of women serving on corporate board by the end of 2019
was used as an indicator of gender diversity on corporate
boards. Other variables including number of directors
on the corporate board (board size), number of full-time
equivalent employees of the firm (firm size) and the sector
were used as control variables. In this study, corporate
boards varied in size from 5 to 17 with a median of 11
directors. The number of women on corporate boards
ranged from 1 to 7 with a median of 3 women directors.
Outcome variables include shareholder’s return
on equity and revenue per full-time employees (FTEs).
Nine dummy coded variables were created to represent
the 10 sectors in all statistical analyses with consumer
defensive as the reference sector. We used a median
split of 27% of female representation (or 3 women) to
create a dichotomous variable of gender diversity on
corporate boards. Firms that have 27% or less of women
serving as directors (47) were classified as low in gender
diversity whereas firms that had more than 27% women
(53) were classified as high in gender diversity on their
corporate boards.


We conducted two hierarchical regression analyses in
which we regressed sector dummy variables and firm
size onto shareholder’s return on equity (ROE) in the first
step, and gender diversity on boards in the second step,
and found that firms that had 3 or more women on their
corporate boards had an average gain of about $0.22
in ROE relative to firms having fewer than 3 women in
their corporate boards after controlling for firm size and
sector (See Table 1 and Figure 1). In addition, board’s
gender diversity explained 2% of incremental variance
in shareholder’s ROE.

Next, we performed the same hierarchical regression
but this time, in the second step, we regressed gender
diversity onto revenue per FTE. As shown in Table 1,
board gender diversity had a positive and significant
influence on firm’s productivity after controlling for sector
and firm size (β = 0.18, p < .05). Converting this statistical
finding into dollar terms, firms that had 3 or more
women on their boards had more productive employees
compared to firms with fewer women on their boards.
On average, the firm’s productivity gain was $414,469.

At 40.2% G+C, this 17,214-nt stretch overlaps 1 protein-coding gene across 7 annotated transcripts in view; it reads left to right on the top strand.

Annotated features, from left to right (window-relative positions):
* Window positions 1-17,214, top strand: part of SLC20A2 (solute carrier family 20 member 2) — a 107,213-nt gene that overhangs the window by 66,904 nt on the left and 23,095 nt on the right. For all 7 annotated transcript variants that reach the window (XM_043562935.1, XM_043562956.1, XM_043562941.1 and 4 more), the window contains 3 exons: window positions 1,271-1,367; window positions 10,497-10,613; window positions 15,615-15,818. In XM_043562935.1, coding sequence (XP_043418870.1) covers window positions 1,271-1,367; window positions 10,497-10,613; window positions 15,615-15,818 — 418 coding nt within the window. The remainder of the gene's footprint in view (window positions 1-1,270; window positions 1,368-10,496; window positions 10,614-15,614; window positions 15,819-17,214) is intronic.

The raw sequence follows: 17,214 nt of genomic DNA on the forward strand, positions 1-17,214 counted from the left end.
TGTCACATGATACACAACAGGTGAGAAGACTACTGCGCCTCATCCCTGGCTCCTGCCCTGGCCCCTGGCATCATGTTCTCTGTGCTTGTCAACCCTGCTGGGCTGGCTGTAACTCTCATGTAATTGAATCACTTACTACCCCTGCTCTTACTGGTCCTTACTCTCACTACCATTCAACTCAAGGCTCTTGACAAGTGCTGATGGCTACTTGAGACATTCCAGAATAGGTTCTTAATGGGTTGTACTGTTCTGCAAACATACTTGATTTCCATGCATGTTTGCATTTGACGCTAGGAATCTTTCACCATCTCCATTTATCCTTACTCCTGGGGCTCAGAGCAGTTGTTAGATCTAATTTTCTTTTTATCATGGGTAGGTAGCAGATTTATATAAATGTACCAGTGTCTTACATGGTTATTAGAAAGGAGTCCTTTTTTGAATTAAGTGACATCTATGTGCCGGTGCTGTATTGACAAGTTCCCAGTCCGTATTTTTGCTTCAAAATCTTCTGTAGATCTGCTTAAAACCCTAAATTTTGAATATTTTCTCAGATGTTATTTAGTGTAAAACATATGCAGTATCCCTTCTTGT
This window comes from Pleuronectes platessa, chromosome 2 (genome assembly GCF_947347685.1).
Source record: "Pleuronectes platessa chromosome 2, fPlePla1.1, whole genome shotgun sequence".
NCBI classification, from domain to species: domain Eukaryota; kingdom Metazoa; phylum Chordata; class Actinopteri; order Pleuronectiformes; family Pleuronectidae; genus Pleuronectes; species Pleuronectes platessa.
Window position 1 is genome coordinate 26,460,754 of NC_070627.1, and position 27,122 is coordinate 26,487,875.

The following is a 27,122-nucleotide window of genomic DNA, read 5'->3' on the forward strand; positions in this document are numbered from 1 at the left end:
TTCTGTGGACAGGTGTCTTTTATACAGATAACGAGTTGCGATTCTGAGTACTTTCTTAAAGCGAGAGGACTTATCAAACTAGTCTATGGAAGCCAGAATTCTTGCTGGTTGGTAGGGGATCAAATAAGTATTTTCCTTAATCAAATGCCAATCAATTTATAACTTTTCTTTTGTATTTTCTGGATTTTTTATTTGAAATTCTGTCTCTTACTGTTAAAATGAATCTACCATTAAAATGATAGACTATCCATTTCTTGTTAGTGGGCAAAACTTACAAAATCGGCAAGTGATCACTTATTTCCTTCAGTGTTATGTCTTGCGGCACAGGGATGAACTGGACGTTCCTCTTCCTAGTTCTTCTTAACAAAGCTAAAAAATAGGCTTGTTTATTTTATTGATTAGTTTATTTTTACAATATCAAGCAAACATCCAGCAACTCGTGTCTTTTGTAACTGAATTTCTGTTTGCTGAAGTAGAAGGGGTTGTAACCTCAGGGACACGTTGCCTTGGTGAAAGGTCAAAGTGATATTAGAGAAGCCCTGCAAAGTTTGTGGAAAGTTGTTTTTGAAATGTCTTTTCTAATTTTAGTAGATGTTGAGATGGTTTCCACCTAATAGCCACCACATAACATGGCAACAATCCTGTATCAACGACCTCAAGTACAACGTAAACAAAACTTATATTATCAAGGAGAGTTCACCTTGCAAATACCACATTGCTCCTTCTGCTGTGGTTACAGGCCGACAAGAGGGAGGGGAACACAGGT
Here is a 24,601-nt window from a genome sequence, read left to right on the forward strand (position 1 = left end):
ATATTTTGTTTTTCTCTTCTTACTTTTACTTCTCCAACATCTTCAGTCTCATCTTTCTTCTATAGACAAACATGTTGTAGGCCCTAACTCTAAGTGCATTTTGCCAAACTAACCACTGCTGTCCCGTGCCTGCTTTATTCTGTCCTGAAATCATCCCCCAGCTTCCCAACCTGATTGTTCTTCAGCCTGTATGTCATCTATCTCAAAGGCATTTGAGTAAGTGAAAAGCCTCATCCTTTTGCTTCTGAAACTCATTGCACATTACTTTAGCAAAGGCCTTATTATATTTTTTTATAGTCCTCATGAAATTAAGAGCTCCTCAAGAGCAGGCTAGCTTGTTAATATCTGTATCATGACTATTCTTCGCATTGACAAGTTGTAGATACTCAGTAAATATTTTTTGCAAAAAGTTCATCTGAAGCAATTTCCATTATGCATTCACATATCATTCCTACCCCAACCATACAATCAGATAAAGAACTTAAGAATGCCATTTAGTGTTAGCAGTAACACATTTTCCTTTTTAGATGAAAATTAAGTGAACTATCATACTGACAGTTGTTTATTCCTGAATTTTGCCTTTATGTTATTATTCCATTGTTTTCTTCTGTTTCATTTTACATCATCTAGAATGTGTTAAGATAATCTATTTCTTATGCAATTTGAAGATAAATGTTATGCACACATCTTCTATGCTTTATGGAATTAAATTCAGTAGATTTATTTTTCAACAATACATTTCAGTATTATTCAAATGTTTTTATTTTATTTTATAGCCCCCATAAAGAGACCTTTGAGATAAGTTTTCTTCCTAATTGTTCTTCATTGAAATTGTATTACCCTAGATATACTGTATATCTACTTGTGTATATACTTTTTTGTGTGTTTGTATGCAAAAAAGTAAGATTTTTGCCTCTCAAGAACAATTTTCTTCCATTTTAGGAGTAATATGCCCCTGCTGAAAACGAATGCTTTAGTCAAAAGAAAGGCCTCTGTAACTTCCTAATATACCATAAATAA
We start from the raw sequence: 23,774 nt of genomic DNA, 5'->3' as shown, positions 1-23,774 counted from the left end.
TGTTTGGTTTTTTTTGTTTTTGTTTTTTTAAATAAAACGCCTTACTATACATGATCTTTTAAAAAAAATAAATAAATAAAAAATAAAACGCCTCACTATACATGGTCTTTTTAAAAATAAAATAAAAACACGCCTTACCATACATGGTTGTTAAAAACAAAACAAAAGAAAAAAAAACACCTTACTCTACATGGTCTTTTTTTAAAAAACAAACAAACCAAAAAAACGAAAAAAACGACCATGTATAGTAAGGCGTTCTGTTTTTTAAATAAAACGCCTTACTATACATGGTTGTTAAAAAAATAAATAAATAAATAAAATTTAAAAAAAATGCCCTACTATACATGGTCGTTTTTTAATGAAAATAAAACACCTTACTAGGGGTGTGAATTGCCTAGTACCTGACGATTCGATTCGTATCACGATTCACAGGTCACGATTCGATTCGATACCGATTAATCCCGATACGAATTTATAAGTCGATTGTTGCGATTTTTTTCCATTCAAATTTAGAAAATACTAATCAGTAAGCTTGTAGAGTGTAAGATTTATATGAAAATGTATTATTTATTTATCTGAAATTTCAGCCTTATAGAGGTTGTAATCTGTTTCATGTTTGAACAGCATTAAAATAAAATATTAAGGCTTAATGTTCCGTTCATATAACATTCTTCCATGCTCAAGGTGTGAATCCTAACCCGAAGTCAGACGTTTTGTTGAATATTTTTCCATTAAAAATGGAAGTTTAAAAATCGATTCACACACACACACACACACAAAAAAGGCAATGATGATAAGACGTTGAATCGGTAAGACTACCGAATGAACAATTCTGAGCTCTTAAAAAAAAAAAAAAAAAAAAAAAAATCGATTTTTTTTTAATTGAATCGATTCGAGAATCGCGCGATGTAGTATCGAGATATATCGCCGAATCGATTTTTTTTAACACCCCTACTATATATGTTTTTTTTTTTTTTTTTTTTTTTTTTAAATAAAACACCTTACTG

Figure 2 shows a breakdown of gender diversity effect
on firm’s productivity by sector. Our findings provided
support to Freeman’s (1984) stakeholder theory such that
having more women on corporate boards benefited both
shareholders and employees, an important stakeholder
group. In addition, the study findings provided support
to viewing shareholders and stakeholders as interdependent
and complementary, rather than opposing forces.
Our findings can be explained by the differentiated
perspectives between genders such as the feminine
management style (Carter & Williams, 2003). Specifically,
female directors were more likely to monitor executive
decision making than male directors (Triana et al.,
2013). In addition, female directors were more likely to
encourage governance practices benefiting stakeholder
groups (e.g., corporate social responsibility), rather than
just shareholders (Halliday et al., 2021). Our study is not
without limitations. First, the sample of firms included
in the study was small, which may hinder the external
validity of the study. Second, we only examined gender
diversity and firm performance for one year period,
rather than multi-year period. Therefore, a longitudinal
study is needed in future research to further validate our
findings. Third, future research should examine diversity
on corporate boards in terms of the CEO’s gender, age,
and disabilities to be more inclusive.


This study provides data supporting that it pays to
increase gender diversity on corporate boards in the
U.S. Women directors can and will positively impact
firm performance through increasing shareholder’s
value while at the same time benefiting employees, an
important stakeholder group. As the sample of firms in
this study includes several that are headquartered in
Maryland, this study is relevant to our regional economic
sustainable development because it raised awareness
that there is a business case or a sustained competitive
advantage for firms to advance equal gender representation
in the corporate board room.